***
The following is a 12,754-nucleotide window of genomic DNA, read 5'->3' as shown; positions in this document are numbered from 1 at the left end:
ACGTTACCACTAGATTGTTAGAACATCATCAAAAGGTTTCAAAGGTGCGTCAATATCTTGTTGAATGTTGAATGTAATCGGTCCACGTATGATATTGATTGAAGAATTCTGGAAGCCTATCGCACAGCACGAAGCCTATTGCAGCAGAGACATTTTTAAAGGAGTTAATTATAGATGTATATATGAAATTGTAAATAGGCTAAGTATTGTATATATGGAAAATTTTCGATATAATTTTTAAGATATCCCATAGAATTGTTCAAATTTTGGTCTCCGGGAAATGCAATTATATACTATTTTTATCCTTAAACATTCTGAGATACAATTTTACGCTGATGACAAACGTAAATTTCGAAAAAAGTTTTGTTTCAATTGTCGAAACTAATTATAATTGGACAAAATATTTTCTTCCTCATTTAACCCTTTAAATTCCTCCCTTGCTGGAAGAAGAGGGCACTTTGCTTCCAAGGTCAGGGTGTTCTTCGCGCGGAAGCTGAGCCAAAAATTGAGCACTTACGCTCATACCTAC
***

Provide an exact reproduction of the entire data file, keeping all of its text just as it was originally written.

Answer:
The following is a 12,754-nucleotide window of genomic DNA, read 5'->3' as shown; positions in this document are numbered from 1 at the left end:
ACGTTACCACTAGATTGTTAGAACATCATCAAAAGGTTTCAAAGGTGCGTCAATATCTTGTTGAATGTTGAATGTAATCGGTCCACGTATGATATTGATTGAAGAATTCTGGAAGCCTATCGCACAGCACGAAGCCTATTGCAGCAGAGACATTTTTAAAGGAGTTAATTATAGATGTATATATGAAATTGTAAATAGGCTAAGTATTGTATATATGGAAAATTTTCGATATAATTTTTAAGATATCCCATAGAATTGTTCAAATTTTGGTCTCCGGGAAATGCAATTATATACTATTTTTATCCTTAAACATTCTGAGATACAATTTTACGCTGATGACAAACGTAAATTTCGAAAAAAGTTTTGTTTCAATTGTCGAAACTAATTATAATTGGACAAAATATTTTCTTCCTCATTTAACCCTTTAAATTCCTCCCTTGCTGGAAGAAGAGGGCACTTTGCTTCCAAGGTCAGGGTGTTCTTCGCGCGGAAGCTGAGCCAAAAATTGAGCACTTACGCTCATACCTAC